Even on a 12-car train?
Yes, it is the responsibility of the duty-holder (ie the train operating company or infrastructure manager) to carry out the necessary risk assessments for its own specific method of operation and rolling stock. Operators will need to assess and manage a range of risks specific to their own local operation, regardless of whether they are running trains with a guard or not. This will include ensuring the right technology is employed where necessary and that rail staff are competent and are following the correct procedures.
Does DOO add to the risk of people falling between the edge of the platform and the train?
If carried out properly, we don’t believe there is any increased risk from dispatching trains from a station with only the driver in control over opening and closing the doors.
Our independent analysis shows that there has been no significant increase in the number of injuries recorded because of passengers falling between trains and platforms. While there is some variability in the numbers month on month, over the last ten years (and considering the increase in passenger numbers over the same period) the overall trend is stable. That doesn’t mean the industry isn’t concerned about these incidents. We are all working to implement the Platform Train Interface (PTI) strategy which was launched last year so that we can reduce the risks which exist at the platform edge.
Thankfully the number of people getting hurt at the platform edge remains low. As reported in the RSSB Annual Safety Performance Report 2015/16 there were only 38 injuries which occurred at the platform edge last year:
- 11 from falls between the train and platform
- 6 from being caught in train doors
- 16 from other alighting accidents
- 5 from other boarding accidents
This is on a national network making 1.69billion passenger journeys.
There were no fatalities reported from boarding or alighting over the last 5 years.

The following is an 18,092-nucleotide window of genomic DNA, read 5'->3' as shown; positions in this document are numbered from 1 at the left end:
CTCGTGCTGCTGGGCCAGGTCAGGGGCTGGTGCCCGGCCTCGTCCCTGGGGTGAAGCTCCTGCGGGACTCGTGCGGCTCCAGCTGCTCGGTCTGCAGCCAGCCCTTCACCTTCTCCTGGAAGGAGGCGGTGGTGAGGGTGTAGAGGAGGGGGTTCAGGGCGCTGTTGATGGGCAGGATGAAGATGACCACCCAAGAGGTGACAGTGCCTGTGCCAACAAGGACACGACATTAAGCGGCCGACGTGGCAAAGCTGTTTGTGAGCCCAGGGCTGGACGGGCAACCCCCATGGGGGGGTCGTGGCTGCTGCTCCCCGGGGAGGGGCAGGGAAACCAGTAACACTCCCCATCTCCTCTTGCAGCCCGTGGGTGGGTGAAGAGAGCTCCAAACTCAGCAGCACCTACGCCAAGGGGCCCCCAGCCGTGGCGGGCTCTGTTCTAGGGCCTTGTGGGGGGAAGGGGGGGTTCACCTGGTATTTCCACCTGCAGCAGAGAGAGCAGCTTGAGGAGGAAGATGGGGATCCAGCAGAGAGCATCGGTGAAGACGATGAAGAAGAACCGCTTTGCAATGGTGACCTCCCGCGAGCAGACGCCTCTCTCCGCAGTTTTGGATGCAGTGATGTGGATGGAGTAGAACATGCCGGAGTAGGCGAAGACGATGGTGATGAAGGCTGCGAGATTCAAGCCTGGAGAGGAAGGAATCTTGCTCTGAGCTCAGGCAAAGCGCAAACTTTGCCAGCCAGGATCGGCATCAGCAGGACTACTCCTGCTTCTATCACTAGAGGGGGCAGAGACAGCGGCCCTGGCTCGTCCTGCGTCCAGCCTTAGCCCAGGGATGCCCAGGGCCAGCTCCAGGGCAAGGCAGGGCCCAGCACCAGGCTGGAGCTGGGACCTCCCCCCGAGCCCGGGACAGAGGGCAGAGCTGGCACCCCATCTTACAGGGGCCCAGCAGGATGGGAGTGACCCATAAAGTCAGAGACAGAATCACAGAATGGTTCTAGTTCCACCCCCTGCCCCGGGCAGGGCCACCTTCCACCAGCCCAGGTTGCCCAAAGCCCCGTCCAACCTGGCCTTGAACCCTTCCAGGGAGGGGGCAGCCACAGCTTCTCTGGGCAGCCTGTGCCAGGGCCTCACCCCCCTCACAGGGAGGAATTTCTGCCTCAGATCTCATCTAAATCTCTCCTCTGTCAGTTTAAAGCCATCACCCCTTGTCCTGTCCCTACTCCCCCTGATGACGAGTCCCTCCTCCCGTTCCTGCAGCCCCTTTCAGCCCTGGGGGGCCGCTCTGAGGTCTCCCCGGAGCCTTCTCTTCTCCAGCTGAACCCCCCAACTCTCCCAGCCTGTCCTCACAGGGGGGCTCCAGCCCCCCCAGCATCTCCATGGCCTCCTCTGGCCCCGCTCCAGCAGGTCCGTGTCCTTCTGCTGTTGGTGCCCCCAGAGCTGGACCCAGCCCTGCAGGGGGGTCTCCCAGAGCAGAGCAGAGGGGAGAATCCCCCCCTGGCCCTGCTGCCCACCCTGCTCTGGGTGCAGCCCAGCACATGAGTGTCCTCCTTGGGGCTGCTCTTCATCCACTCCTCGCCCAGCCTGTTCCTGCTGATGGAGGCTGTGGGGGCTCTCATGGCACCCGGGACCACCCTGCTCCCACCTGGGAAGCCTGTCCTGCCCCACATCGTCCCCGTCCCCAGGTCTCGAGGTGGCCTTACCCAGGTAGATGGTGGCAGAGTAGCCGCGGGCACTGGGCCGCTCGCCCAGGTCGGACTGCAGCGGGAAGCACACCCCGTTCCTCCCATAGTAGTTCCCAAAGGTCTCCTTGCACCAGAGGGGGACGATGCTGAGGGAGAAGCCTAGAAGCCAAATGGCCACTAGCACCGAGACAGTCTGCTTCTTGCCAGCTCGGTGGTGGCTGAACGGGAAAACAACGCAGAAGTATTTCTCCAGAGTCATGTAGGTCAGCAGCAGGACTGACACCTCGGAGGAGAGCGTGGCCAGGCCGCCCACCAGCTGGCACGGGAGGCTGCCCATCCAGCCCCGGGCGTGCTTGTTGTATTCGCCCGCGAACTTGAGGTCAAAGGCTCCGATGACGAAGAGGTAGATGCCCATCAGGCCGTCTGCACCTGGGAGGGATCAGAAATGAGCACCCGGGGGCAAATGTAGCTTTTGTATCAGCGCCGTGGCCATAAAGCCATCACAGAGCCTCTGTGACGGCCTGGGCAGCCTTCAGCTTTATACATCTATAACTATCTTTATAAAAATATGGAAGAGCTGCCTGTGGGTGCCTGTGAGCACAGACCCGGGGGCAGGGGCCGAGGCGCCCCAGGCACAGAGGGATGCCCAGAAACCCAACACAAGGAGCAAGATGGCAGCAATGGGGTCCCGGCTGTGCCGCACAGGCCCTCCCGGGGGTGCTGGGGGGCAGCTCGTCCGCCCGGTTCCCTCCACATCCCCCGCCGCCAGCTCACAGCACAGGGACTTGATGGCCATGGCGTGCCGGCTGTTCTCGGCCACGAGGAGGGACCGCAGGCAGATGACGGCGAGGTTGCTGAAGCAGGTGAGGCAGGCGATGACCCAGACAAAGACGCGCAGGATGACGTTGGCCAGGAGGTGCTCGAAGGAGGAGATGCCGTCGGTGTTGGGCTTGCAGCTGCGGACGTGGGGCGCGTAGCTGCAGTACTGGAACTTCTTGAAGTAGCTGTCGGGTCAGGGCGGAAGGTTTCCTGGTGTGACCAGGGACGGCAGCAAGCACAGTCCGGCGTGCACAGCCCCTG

The chart below shoes the Fatality Weighted Index* for incidents taking place at the PTI.
*Fatality and Weighted injuries (FWI) shows the number of each injury type that is deemed to be ‘statistically equivalent’ to one fatality. The equivalent of one fatality is:
- 10 major injuries
- 200 RIDDOR (Reporting of Injuries, Diseases and Dangerous Occurrences Regulations) reportable minor injuries and class 1 shock/ trauma
- 1000 non-RIDDOR reportable minor injuries and class 2 shock/ trauma
Does it increase suicide risk?
We have not seen any evidence to suggest that DOO increases the numbers of suicides that take place on the railway. Sadly 252 people died as a result of suicide or suspected suicide on the railway in 2015/16. This is a reduction on the 287 fatalities recorded for the previous year. The chart below shows confirmed and suspected suicides alongside confirmed and suspected accidental deaths.
The industry works closely with the Samaritans on suicide prevention projects, but in the event of such an incident neither driver or guard (if present) would be expected to respond as the responsibility sits with Network Rail and the British Transport Police (BTP) who also provide the chain of care needed for staff and passengers on trains involved until the train operator’s staff arrive on scene.
Does DOO disadvantage disabled people?
We don’t believe DOO disadvantages disabled people travelling. However, under DOO a member of platform staff may be needed to help people with special access needs as it is would not be expected that the driver would leave their cab to assist. All train operators must comply with their Disabled Persons’ Protection Policy which is agreed with the Office of Rail and Road.